Conservation management was seen in action during CapeNature’s first Cape mountain zebra capture and translocation operation that took place from the 19th to the 22nd of September 2016 in and around the De Hoop Nature Reserve in the Overberg.
This active conservation management action was done in an attempt to improve the resilience and growth of this iconic Western Cape species by activating some key meta-population management interventions within the Western Cape.
In a landmark negotiation with conservation stewardship site, Sanbona Wildlife Reserve, CapeNature ensured that 28 Cape mountain zebras (12 males, 16 females) were captured and translocated from the De Hoop Nature Reserve and surrounding farms to the prestigious game reserve close to Montagu. The capture teams from Shamwari Game Reserve, Sanbona Wildlife Reserve as well as CapeNature scientific and management staff took part in the operation, while scientists from the National Zoological Gardens took specimens, blood samples, measurements and photographs of each of the zebras to ensure that identikits can be produced for further research on the species.
“It is an honour for Sanbona to be part of the conservation efforts of the Cape mountain zebra and to be able to actively manage the safe capture operation with all animals arriving safe and sound at our reserve” says Paul Vorster, General Manager of Sanbona. “These capture operations are not always easy and we are proud to have a 100% success rate with this specific translocation”.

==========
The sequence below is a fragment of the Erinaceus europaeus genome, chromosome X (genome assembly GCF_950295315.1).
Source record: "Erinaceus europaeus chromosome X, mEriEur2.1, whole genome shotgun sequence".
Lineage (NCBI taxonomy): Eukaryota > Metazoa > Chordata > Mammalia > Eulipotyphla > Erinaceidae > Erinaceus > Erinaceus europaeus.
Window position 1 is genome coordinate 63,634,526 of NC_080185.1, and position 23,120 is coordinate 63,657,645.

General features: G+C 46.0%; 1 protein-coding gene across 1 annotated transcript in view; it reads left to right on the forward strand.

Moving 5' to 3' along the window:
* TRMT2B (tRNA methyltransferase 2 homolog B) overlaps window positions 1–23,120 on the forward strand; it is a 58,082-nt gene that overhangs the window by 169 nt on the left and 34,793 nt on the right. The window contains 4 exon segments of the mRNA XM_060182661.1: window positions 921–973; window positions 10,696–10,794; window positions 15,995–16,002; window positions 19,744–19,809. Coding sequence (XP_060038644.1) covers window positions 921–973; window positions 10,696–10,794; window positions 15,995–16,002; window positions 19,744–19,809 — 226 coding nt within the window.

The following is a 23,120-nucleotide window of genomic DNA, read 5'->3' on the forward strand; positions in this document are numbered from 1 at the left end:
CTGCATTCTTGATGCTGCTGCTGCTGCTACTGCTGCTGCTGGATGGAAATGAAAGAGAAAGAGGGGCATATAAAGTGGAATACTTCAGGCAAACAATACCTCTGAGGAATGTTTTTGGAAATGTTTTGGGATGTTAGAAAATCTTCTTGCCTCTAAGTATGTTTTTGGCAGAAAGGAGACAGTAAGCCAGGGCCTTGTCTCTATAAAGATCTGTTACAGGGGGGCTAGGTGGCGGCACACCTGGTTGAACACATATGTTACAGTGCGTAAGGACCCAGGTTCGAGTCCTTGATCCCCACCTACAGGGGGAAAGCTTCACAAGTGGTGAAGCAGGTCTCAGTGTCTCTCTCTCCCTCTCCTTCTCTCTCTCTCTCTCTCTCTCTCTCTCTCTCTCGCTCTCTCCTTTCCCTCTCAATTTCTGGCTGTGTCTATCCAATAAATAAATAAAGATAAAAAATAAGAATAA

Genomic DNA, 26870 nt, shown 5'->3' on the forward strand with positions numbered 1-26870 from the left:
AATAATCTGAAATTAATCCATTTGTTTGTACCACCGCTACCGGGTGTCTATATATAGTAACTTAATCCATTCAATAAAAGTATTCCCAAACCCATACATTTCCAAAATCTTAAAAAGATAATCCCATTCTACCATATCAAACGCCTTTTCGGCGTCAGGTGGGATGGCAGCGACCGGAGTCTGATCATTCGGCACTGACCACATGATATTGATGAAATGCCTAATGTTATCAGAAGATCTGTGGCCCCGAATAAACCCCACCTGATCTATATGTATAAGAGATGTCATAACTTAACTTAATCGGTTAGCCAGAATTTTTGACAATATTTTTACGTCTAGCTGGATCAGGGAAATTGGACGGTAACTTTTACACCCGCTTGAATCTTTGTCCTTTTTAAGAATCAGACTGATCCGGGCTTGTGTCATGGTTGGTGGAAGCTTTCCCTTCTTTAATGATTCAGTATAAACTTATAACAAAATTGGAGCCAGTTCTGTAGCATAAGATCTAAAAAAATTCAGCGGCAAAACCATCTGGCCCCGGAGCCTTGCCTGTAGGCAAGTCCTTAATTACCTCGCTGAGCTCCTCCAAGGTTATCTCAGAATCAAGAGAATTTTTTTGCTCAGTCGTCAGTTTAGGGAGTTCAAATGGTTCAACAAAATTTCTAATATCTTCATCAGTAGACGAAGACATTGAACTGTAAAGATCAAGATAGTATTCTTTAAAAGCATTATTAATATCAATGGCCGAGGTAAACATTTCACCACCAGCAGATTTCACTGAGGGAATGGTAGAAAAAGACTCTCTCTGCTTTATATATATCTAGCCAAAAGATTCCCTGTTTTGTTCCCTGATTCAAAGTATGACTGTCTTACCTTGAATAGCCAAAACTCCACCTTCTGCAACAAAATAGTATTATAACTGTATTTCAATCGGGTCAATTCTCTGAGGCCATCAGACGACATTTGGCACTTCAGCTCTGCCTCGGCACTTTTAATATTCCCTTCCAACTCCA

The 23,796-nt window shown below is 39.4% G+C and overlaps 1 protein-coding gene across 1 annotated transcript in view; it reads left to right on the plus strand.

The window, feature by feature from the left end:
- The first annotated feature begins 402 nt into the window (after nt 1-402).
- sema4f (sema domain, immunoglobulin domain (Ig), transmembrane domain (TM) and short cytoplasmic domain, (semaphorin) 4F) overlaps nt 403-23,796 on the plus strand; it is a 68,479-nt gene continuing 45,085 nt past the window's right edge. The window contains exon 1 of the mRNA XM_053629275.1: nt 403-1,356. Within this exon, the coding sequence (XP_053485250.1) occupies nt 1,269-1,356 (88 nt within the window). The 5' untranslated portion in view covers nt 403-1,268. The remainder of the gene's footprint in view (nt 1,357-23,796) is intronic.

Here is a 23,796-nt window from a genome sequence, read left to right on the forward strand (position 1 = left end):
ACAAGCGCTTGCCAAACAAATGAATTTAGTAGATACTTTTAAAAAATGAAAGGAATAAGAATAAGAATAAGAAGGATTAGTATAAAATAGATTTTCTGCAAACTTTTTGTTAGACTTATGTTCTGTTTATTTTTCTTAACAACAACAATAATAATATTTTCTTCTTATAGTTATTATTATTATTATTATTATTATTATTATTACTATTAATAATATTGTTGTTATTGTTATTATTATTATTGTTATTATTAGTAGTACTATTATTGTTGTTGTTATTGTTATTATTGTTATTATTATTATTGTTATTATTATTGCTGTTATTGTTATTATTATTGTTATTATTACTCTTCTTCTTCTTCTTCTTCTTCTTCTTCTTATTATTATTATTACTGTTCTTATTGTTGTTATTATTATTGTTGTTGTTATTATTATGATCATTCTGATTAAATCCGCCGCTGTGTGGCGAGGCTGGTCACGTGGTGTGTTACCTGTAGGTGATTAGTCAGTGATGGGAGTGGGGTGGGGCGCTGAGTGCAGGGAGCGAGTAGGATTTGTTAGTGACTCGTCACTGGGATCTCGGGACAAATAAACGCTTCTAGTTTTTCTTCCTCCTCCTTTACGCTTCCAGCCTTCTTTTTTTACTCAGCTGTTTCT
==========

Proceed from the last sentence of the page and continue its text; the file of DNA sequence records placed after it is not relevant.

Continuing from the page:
During the three days, landowners neighbouring CapeNature’s De Hoop Nature Reserve allowed the team access to capture Cape mountain zebras that had escaped from the nature reserve onto their property. The zebras were located and tracked from the air, then darted and transported to the translocation truck where the scientists collected samples and specimens from each individual animal.
After the data collection the zebras were loaded onto the transport truck for the journey to their new home at Sanbona. “The scientific data that were collected during the capture and resulting analyses and research will enable effective scientific decision support towards the successful implementation of the metapopulation strategy which is envisaged in the recently drafted Biodiversity Management Plan for the Cape mountain zebra in South Africa. Our collaboration with Sanbona as well as the Conservation Research team at the National Zoological Gardens has set the foundation for critical monitoring of this population to be effected.” says Coral Birss, Mammal Ecologist of CapeNature.
CapeNature CEO, Dr Razeena Omar says: “The conservation of this iconic species has been a high priority for CapeNature and is one of the conservation success stories in the Western Cape. In the previous century the Cape mountain zebra faced near extinction and natural populations survived in only three conservation areas: Gamkaberg and Kammanassie Nature Reserves – both manged by CapeNature – and Mountain Zebra National Park. Today the species is in a much better position with population numbers having grown significantly and will continue to strive thanks to interventions such as this translocation.”
The Cape mountain zebra was listed as VULNERABLE (D1) by the IUCN (Novellie 2008) and is currently considered stable and increasing but still conservation dependant. The long term survival of the species is considered to be dependent on the implementation of a sound metapopulation management strategy and integrated action plans in order to mitigate the threats of inbreeding, hybridisation, loss of genetic variation, disease resilience and fragmentation.
- Cape mountain zebra Biodiversity Species Management Plan (BMP-s)